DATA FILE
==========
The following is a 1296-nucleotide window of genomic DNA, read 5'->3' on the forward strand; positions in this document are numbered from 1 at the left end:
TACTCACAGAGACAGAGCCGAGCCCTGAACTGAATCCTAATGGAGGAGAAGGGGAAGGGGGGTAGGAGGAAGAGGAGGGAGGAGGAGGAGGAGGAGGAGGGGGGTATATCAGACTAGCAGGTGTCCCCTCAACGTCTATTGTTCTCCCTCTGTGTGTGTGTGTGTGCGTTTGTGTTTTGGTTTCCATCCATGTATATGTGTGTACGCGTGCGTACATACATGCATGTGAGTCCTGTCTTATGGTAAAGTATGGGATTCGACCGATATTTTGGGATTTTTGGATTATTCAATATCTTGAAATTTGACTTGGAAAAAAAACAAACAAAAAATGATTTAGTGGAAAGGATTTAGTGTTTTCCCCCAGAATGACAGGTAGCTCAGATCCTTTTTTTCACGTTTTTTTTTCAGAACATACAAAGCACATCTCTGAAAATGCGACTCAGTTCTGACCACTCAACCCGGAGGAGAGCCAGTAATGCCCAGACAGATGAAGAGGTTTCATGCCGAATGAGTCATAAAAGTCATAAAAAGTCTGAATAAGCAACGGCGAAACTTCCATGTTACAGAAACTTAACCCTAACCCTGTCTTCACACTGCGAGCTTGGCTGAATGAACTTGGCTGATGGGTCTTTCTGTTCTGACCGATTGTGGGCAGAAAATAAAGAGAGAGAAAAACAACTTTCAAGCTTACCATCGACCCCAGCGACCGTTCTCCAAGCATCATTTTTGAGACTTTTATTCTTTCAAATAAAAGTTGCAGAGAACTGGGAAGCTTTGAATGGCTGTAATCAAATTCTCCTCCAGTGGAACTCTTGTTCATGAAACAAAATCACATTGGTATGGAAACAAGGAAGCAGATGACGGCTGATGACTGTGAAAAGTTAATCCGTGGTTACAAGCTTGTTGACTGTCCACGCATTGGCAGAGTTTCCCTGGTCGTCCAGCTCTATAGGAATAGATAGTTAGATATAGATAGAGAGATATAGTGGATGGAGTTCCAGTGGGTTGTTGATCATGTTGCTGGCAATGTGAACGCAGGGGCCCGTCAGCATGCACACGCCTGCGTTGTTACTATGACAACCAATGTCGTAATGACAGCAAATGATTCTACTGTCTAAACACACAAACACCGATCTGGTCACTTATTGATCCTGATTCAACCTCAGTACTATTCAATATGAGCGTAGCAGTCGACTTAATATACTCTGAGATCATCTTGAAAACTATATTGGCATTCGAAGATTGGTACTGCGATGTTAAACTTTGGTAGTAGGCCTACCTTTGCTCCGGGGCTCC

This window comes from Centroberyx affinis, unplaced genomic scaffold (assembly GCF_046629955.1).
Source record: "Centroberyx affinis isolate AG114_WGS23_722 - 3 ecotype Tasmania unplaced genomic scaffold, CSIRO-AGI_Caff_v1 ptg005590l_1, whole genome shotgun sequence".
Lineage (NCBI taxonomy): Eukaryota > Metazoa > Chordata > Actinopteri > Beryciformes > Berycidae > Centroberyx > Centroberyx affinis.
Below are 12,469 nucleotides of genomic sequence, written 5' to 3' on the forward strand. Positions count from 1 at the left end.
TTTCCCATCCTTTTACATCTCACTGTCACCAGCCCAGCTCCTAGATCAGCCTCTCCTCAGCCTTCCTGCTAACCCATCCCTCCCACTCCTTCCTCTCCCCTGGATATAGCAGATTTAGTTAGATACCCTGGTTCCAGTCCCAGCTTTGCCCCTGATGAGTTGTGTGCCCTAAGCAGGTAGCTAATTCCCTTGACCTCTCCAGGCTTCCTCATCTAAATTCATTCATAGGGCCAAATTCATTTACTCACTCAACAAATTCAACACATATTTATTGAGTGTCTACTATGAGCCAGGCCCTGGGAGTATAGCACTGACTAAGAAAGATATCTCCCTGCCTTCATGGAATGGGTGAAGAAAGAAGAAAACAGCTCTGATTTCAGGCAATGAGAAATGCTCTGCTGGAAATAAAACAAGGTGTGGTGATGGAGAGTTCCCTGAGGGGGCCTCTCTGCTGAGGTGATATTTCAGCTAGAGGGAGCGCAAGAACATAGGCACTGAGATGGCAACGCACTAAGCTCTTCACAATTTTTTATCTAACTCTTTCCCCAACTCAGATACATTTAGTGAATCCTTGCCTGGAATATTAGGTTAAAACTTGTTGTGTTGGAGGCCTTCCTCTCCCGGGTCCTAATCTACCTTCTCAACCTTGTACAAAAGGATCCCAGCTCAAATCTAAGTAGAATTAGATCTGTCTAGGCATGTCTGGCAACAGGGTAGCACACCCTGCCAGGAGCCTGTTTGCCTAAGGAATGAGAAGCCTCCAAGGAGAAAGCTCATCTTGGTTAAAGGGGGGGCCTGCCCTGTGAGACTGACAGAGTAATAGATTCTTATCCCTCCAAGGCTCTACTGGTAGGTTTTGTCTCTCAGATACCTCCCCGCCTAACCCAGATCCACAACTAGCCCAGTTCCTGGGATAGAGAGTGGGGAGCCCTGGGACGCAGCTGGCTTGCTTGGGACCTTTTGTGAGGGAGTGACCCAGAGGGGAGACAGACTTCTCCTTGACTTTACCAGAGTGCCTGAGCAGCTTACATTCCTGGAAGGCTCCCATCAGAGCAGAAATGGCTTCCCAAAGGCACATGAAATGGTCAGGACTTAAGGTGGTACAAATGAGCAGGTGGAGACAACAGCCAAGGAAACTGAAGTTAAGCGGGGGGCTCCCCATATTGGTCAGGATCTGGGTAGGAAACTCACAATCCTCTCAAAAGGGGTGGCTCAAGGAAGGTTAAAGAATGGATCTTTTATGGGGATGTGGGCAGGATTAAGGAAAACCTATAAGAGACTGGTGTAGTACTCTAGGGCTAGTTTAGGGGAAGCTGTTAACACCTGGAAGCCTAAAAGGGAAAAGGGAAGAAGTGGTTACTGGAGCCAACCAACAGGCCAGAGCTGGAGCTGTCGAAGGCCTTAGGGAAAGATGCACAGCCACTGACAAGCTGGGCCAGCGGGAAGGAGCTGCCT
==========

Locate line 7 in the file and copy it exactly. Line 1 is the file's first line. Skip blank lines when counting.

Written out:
TTTCCCATCCTTTTACATCTCACTGTCACCAGCCCAGCTCCTAGATCAGCCTCTCCTCAGCCTTCCTGCTAACCCATCCCTCCCACTCCTTCCTCTCCCCTGGATATAGCAGATTTAGTTAGATACCCTGGTTCCAGTCCCAGCTTTGCCCCTGATGAGTTGTGTGCCCTAAGCAGGTAGCTAATTCCCTTGACCTCTCCAGGCTTCCTCATCTAAATTCATTCATAGGGCCAAATTCATTTACTCACTCAACAAATTCAACACATATTTATTGAGTGTCTACTATGAGCCAGGCCCTGGGAGTATAGCACTGACTAAGAAAGATATCTCCCTGCCTTCATGGAATGGGTGAAGAAAGAAGAAAACAGCTCTGATTTCAGGCAATGAGAAATGCTCTGCTGGAAATAAAACAAGGTGTGGTGATGGAGAGTTCCCTGAGGGGGCCTCTCTGCTGAGGTGATATTTCAGCTAGAGGGAGCGCAAGAACATAGGCACTGAGATGGCAACGCACTAAGCTCTTCACAATTTTTTATCTAACTCTTTCCCCAACTCAGATACATTTAGTGAATCCTTGCCTGGAATATTAGGTTAAAACTTGTTGTGTTGGAGGCCTTCCTCTCCCGGGTCCTAATCTACCTTCTCAACCTTGTACAAAAGGATCCCAGCTCAAATCTAAGTAGAATTAGATCTGTCTAGGCATGTCTGGCAACAGGGTAGCACACCCTGCCAGGAGCCTGTTTGCCTAAGGAATGAGAAGCCTCCAAGGAGAAAGCTCATCTTGGTTAAAGGGGGGGCCTGCCCTGTGAGACTGACAGAGTAATAGATTCTTATCCCTCCAAGGCTCTACTGGTAGGTTTTGTCTCTCAGATACCTCCCCGCCTAACCCAGATCCACAACTAGCCCAGTTCCTGGGATAGAGAGTGGGGAGCCCTGGGACGCAGCTGGCTTGCTTGGGACCTTTTGTGAGGGAGTGACCCAGAGGGGAGACAGACTTCTCCTTGACTTTACCAGAGTGCCTGAGCAGCTTACATTCCTGGAAGGCTCCCATCAGAGCAGAAATGGCTTCCCAAAGGCACATGAAATGGTCAGGACTTAAGGTGGTACAAATGAGCAGGTGGAGACAACAGCCAAGGAAACTGAAGTTAAGCGGGGGGCTCCCCATATTGGTCAGGATCTGGGTAGGAAACTCACAATCCTCTCAAAAGGGGTGGCTCAAGGAAGGTTAAAGAATGGATCTTTTATGGGGATGTGGGCAGGATTAAGGAAAACCTATAAGAGACTGGTGTAGTACTCTAGGGCTAGTTTAGGGGAAGCTGTTAACACCTGGAAGCCTAAAAGGGAAAAGGGAAGAAGTGGTTACTGGAGCCAACCAACAGGCCAGAGCTGGAGCTGTCGAAGGCCTTAGGGAAAGATGCACAGCCACTGACAAGCTGGGCCAGCGGGAAGGAGCTGCCT